The structure of child protection programming during humanitarian emergencies is based upon the principle of increased risk of violence. Humanitarian programmatic interventions often use the same models for armed conflict and natural disasters. Little is understood on how they may differ, and the bulk of the current evidence focuses on situations of armed conflict.
This webinar will present a conversation between practitioners from UNICEF and IFRC and researchers from London School of Hygiene and Tropical Medicine and Columbia University on the interaction between natural disasters and violence. It will present research findings from a global systematic review on the pathways between natural disasters and violence against children, discuss innovative programming in the Asia/Pacific region to prevent sexual and gender-based violence during natural disasters and discuss areas of development for knowledge and programming.
Sonia Rastogi, Gender-Based Violence Knowledge Management Specialist, UNICEF
Runjini Raman, Senior Protection, Gender, and Inclusion Officer, IFRC
Ilan Cerna-Turoff, Ph.D. researcher, London School of Hygiene and Tropical Medicine
Hanna-Tina Fischer, DrPH researcher, Columbia University
Sonia Rastogi is the GBV in Emergencies Knowledge Management Specialist with UNICEF. She manages M&E, knowledge generation and research efforts related to GBV risk mitigation within UNICEF and as part of the inter-agency GBV Guidelines initiative launched in 2015. She is a public health practitioner with expertise implementing GBV, WASH, education and livelihoods programming in complex emergency settings. She holds a Master’s in Public Health from Columbia University’s Mailman School of Public Health.
Runjini Raman is the Asia Pacific Senior Protection, Gender and Inclusion Officer and Sexual and Gender-based Violence Advisor for the IFRC. Previously she worked in disaster management for the City of New York. Runjini has worked with the IFRC to conduct research on SGBV in Laos, Philippines, Indonesia and, most recently, Cambodia and Viet Nam. She continues to support all protection, gender and inclusion work in the Asia-Pacific region.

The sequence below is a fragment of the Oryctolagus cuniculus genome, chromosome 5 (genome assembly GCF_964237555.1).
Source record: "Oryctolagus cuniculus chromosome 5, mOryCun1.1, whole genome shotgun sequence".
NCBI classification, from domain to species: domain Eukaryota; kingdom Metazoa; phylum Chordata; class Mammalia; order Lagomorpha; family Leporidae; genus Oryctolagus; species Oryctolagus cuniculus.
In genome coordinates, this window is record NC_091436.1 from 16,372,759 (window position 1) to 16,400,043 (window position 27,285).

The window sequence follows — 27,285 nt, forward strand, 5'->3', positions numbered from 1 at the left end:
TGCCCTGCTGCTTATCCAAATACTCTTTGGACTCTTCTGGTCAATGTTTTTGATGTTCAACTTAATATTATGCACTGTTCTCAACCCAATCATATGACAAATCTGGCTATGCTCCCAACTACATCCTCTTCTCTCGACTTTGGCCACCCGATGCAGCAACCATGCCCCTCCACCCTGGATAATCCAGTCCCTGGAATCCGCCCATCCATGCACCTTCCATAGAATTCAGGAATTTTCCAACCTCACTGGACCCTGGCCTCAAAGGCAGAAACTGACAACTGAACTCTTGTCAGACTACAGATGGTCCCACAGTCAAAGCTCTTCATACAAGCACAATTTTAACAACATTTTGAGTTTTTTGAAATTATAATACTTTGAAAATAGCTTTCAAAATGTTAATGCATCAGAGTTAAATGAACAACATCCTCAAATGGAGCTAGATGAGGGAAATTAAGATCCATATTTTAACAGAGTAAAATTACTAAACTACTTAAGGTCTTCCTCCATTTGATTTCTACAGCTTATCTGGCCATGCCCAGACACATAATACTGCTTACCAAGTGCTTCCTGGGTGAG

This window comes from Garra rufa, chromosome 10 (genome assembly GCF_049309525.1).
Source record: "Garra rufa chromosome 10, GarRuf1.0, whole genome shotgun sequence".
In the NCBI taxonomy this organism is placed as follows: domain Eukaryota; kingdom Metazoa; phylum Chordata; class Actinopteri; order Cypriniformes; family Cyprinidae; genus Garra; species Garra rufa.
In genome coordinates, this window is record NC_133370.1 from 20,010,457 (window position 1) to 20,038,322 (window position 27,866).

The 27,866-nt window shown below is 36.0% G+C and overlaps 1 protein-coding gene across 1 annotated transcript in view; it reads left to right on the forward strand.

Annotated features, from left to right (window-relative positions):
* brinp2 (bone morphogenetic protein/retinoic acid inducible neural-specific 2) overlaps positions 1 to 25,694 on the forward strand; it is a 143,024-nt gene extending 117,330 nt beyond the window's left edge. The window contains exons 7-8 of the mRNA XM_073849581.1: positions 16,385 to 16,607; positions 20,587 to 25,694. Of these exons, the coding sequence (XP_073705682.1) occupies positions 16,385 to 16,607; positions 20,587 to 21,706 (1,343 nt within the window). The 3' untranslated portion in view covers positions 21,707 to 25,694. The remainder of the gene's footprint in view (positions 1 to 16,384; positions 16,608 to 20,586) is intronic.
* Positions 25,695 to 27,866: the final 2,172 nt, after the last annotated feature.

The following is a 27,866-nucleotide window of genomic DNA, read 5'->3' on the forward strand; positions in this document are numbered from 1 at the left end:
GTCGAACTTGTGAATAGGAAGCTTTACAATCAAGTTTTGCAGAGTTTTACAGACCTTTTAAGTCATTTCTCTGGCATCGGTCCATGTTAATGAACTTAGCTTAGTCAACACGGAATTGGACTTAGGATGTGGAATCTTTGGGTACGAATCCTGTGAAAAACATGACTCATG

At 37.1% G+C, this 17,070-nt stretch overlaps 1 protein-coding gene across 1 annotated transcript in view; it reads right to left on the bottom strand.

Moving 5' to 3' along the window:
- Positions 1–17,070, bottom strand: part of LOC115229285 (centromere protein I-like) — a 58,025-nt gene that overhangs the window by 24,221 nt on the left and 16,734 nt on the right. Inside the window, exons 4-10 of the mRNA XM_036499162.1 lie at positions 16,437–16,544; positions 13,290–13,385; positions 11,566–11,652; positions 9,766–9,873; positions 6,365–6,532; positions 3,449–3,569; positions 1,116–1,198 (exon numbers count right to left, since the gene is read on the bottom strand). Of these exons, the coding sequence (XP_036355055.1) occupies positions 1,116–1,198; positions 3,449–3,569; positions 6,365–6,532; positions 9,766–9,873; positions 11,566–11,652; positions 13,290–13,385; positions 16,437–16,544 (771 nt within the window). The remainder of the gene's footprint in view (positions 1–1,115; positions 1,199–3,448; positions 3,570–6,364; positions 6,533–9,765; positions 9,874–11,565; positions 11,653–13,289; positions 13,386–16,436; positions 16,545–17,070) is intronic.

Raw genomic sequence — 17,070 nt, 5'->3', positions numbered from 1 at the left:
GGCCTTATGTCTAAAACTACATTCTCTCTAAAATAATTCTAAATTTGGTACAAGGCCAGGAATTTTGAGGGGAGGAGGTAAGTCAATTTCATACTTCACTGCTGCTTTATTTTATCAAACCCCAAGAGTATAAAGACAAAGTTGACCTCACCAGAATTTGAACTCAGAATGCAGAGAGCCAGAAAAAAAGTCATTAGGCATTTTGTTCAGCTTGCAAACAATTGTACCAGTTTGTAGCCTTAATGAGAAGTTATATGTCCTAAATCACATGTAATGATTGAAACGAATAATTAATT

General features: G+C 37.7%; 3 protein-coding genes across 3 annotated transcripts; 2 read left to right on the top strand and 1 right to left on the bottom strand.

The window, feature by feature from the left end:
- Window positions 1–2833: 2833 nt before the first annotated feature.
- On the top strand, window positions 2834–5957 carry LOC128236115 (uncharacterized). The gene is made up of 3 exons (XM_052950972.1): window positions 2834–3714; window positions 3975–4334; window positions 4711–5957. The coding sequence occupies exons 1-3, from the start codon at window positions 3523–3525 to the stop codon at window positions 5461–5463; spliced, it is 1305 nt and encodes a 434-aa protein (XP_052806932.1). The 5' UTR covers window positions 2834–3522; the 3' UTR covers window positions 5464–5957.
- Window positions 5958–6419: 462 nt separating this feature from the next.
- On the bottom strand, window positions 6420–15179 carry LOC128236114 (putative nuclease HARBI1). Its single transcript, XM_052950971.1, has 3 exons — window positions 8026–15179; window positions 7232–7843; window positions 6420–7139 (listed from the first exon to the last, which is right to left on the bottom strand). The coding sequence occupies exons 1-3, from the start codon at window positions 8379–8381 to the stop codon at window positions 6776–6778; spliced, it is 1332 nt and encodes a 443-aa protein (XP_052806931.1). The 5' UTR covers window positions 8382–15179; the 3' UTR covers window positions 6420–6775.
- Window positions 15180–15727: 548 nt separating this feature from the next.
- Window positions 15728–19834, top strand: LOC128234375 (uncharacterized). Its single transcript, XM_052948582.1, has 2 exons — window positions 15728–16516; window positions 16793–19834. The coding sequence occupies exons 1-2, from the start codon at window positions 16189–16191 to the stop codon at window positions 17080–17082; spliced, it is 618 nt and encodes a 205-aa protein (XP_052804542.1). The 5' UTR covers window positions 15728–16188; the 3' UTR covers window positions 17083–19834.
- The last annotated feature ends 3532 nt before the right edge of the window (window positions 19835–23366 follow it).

Ilan Cerna-Turoff has worked for over ten years conducting research on child and adolescent health and child protection, with a focus on vulnerable groups and humanitarian settings. He has conducted child protection research in numerous contexts, including South Sudan, Indonesia, Uganda, Mali, and Colombia. He is currently pursuing a Ph.D. at London School of Hygiene and Tropical Medicine. His research explores the relationship between natural disasters and violence against children and adapts statistical methods to study violence after displacement and disasters.
Hanna-Tina Fischer is a doctoral candidate in the Department of Population and Family Health of Colombia University, pursuing a DrPH in Leadership in Global Health and Humanitarian Systems. Her research focuses on the impact of adversity on children’s well-being and development, analyzing risk and resilience as functions of family-level system adaptation to crises. Tina has worked on issues of child welfare and protection in humanitarian and developmental contexts in Asia, Africa and Europe with a variety of United Nations agencies and non-governmental organisations.